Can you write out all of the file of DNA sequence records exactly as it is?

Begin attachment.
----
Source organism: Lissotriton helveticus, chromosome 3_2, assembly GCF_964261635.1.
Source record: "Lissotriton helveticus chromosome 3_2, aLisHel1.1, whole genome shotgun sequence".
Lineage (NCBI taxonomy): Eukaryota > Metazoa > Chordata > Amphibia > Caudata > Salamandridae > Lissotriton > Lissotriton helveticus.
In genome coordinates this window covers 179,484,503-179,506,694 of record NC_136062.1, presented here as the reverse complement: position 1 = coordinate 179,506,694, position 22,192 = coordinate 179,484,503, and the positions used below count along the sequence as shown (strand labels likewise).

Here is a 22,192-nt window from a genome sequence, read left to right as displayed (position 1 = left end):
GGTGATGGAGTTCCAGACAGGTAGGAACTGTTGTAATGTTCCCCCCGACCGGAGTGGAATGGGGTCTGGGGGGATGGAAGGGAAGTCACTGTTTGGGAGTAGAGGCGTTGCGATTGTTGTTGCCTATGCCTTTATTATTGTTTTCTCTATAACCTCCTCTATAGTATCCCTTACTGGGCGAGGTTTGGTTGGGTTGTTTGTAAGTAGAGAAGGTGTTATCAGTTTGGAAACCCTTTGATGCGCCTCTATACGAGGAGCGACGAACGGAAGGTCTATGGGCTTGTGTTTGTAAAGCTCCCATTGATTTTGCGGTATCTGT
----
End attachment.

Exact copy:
Source organism: Lissotriton helveticus, chromosome 3_2, assembly GCF_964261635.1.
Source record: "Lissotriton helveticus chromosome 3_2, aLisHel1.1, whole genome shotgun sequence".
Lineage (NCBI taxonomy): Eukaryota > Metazoa > Chordata > Amphibia > Caudata > Salamandridae > Lissotriton > Lissotriton helveticus.
In genome coordinates this window covers 179,484,503-179,506,694 of record NC_136062.1, presented here as the reverse complement: position 1 = coordinate 179,506,694, position 22,192 = coordinate 179,484,503, and the positions used below count along the sequence as shown (strand labels likewise).

Here is a 22,192-nt window from a genome sequence, read left to right as displayed (position 1 = left end):
GGTGATGGAGTTCCAGACAGGTAGGAACTGTTGTAATGTTCCCCCCGACCGGAGTGGAATGGGGTCTGGGGGGATGGAAGGGAAGTCACTGTTTGGGAGTAGAGGCGTTGCGATTGTTGTTGCCTATGCCTTTATTATTGTTTTCTCTATAACCTCCTCTATAGTATCCCTTACTGGGCGAGGTTTGGTTGGGTTGTTTGTAAGTAGAGAAGGTGTTATCAGTTTGGAAACCCTTTGATGCGCCTCTATACGAGGAGCGACGAACGGAAGGTCTATGGGCTTGTGTTTGTAAAGCTCCCATTGATTTTGCGGTATCTGT